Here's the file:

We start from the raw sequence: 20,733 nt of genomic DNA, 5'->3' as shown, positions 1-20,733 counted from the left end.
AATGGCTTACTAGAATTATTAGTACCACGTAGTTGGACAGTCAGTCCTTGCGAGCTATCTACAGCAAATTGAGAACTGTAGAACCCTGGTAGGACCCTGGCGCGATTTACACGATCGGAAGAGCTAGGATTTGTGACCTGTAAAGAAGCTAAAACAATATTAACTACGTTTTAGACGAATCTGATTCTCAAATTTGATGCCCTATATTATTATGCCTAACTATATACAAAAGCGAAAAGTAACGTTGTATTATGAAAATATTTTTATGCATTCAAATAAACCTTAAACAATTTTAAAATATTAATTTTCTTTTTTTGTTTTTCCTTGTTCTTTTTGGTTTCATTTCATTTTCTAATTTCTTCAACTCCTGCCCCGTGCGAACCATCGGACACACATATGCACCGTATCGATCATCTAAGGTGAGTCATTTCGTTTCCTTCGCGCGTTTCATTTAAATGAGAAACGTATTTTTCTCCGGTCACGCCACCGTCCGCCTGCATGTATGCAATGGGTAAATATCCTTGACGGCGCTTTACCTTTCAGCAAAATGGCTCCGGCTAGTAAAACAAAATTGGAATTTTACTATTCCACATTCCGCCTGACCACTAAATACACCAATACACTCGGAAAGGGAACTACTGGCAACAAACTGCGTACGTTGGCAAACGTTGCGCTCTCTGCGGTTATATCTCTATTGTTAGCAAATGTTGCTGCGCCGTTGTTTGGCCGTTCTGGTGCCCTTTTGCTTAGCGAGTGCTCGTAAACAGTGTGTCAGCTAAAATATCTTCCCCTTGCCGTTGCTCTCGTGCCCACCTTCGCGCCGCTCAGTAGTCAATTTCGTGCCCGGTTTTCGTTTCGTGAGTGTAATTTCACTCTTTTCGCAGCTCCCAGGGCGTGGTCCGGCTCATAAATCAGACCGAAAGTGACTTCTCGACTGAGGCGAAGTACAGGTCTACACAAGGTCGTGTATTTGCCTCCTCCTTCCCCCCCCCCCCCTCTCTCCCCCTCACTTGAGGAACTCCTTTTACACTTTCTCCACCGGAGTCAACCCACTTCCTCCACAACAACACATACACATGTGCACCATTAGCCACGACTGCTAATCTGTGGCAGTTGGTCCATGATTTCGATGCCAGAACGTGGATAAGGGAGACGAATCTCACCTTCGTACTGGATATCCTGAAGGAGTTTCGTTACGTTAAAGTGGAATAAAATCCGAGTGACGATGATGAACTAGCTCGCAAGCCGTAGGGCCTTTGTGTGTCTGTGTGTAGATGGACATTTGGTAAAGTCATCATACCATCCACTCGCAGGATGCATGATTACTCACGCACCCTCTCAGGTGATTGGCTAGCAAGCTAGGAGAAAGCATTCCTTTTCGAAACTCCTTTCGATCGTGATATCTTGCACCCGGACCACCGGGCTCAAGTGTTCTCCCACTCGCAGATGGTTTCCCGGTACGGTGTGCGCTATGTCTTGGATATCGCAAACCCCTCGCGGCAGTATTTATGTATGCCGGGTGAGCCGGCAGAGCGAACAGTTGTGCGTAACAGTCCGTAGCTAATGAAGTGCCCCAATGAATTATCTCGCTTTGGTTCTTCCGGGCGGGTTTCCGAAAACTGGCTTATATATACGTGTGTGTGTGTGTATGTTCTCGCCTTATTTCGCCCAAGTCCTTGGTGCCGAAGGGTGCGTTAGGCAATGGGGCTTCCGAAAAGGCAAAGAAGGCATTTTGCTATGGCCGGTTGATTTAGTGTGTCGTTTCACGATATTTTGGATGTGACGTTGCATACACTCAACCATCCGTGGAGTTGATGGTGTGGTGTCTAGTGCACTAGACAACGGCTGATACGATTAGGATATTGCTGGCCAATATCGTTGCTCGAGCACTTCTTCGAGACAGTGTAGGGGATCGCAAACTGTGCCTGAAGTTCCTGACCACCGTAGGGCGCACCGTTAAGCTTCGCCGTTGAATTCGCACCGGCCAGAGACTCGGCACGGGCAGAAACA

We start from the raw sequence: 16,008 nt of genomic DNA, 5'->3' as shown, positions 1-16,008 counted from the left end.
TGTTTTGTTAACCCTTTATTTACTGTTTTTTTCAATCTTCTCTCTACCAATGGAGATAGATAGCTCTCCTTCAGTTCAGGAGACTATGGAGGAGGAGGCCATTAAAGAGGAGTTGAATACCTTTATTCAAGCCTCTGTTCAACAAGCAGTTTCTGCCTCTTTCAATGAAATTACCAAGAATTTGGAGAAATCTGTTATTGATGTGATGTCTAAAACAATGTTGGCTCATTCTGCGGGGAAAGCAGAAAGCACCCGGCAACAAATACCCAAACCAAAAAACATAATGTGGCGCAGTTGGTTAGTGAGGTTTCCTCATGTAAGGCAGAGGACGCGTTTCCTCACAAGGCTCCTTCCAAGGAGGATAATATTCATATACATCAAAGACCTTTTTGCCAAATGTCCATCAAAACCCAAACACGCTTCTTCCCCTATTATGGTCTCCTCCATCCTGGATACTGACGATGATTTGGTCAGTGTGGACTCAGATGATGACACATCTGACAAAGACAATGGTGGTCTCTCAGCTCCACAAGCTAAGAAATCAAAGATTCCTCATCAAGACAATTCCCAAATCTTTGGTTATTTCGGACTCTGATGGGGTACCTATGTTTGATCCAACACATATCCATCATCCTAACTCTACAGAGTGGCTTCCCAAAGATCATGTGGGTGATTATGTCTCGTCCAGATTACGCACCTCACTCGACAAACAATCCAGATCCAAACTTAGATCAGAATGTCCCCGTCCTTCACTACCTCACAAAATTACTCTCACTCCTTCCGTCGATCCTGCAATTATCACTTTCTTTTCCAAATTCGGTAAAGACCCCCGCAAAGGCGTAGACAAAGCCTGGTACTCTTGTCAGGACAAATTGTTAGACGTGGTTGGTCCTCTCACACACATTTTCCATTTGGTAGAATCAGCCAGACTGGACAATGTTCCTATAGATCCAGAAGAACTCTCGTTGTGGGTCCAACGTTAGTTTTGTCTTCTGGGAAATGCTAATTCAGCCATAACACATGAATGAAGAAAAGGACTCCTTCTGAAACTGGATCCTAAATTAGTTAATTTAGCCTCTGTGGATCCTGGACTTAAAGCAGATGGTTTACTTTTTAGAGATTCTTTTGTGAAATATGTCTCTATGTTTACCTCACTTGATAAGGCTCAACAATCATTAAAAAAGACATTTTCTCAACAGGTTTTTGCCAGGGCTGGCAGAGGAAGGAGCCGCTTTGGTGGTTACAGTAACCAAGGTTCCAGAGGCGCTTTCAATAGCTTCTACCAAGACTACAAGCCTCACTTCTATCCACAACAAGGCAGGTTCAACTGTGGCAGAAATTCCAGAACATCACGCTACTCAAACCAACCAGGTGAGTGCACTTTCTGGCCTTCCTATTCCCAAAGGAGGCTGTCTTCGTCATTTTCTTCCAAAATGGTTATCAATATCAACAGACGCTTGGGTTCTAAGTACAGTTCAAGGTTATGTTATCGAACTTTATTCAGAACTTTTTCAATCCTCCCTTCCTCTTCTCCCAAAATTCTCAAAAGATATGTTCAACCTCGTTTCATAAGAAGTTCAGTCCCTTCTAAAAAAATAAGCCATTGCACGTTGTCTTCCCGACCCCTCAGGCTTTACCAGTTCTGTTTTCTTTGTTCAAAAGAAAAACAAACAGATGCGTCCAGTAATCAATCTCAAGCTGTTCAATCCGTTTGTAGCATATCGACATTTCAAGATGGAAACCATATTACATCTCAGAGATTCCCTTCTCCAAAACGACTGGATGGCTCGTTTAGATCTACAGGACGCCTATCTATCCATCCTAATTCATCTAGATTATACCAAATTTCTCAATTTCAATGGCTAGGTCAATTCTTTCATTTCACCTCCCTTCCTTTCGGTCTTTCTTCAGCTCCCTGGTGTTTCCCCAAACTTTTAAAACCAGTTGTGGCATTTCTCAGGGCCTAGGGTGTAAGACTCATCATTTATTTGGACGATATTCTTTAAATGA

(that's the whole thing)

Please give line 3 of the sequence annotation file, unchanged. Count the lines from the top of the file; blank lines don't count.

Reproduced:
We start from the raw sequence: 16,008 nt of genomic DNA, 5'->3' as shown, positions 1-16,008 counted from the left end.